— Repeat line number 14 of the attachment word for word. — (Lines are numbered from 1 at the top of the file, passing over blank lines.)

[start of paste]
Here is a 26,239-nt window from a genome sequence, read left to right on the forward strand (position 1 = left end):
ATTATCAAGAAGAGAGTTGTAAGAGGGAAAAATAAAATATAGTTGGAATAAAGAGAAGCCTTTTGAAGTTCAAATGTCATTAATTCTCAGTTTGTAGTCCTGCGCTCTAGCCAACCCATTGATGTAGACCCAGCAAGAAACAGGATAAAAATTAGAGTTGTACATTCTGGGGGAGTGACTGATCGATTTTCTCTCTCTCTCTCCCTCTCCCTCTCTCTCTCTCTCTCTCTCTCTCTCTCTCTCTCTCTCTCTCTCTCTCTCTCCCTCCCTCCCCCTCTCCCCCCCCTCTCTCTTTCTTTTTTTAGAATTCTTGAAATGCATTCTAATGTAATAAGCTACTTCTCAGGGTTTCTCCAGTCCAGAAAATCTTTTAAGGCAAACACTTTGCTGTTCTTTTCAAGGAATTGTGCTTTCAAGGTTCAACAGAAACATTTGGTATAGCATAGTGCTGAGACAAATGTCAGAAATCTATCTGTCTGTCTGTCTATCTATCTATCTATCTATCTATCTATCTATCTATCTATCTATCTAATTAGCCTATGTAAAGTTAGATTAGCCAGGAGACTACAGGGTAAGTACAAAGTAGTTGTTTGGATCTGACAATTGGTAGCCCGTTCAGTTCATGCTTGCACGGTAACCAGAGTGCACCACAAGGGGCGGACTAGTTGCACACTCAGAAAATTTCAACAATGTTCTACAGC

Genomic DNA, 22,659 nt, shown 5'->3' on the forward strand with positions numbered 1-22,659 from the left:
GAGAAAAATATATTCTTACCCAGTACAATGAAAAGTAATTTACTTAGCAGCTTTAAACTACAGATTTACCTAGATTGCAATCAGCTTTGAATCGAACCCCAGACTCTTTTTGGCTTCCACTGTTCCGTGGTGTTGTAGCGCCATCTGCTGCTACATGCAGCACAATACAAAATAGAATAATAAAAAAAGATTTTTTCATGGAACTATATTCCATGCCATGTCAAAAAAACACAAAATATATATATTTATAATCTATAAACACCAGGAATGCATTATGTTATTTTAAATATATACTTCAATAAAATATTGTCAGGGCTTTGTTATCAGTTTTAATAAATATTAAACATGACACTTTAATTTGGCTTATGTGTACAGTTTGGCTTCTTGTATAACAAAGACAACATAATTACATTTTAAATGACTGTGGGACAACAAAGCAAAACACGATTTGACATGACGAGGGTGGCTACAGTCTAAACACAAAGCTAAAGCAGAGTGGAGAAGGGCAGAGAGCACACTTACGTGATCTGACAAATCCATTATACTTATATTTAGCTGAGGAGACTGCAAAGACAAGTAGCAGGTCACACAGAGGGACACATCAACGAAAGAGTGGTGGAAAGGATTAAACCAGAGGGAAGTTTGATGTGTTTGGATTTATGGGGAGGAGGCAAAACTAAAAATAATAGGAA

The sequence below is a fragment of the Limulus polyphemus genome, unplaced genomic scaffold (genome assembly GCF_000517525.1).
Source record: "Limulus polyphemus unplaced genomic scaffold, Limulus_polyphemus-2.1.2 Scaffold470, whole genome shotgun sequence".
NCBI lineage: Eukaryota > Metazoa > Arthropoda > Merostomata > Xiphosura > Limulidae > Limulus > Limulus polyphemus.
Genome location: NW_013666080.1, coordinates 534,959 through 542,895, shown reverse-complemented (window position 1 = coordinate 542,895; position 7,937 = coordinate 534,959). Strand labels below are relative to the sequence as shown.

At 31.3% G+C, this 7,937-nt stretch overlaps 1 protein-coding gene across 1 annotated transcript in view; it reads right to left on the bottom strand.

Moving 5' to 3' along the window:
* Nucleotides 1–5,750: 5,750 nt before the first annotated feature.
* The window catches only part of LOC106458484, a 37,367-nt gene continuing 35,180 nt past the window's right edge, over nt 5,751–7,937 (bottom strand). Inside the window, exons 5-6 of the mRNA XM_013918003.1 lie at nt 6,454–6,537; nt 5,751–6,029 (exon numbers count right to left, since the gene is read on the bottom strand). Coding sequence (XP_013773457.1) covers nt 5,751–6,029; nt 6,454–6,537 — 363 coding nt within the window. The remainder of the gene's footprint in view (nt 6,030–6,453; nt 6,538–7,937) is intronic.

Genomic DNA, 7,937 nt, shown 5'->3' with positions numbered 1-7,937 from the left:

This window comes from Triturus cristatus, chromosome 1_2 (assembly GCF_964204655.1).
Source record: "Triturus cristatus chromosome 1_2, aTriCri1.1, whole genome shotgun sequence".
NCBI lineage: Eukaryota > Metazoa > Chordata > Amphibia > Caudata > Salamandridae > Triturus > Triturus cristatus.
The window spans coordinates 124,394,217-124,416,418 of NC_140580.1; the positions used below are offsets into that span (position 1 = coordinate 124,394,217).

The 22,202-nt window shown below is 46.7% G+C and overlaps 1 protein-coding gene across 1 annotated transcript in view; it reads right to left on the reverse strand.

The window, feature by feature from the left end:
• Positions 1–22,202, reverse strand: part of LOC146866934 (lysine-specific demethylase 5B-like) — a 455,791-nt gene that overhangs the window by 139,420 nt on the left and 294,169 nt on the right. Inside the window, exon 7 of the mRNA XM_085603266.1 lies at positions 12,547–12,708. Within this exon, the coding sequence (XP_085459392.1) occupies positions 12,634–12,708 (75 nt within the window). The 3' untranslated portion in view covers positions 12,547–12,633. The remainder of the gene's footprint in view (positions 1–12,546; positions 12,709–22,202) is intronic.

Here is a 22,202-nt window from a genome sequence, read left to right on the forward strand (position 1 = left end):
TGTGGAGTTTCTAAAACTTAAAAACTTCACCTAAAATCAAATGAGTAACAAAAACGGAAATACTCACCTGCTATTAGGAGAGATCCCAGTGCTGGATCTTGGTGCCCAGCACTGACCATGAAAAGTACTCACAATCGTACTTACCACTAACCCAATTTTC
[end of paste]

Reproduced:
This window comes from Triturus cristatus, chromosome 1_2 (assembly GCF_964204655.1).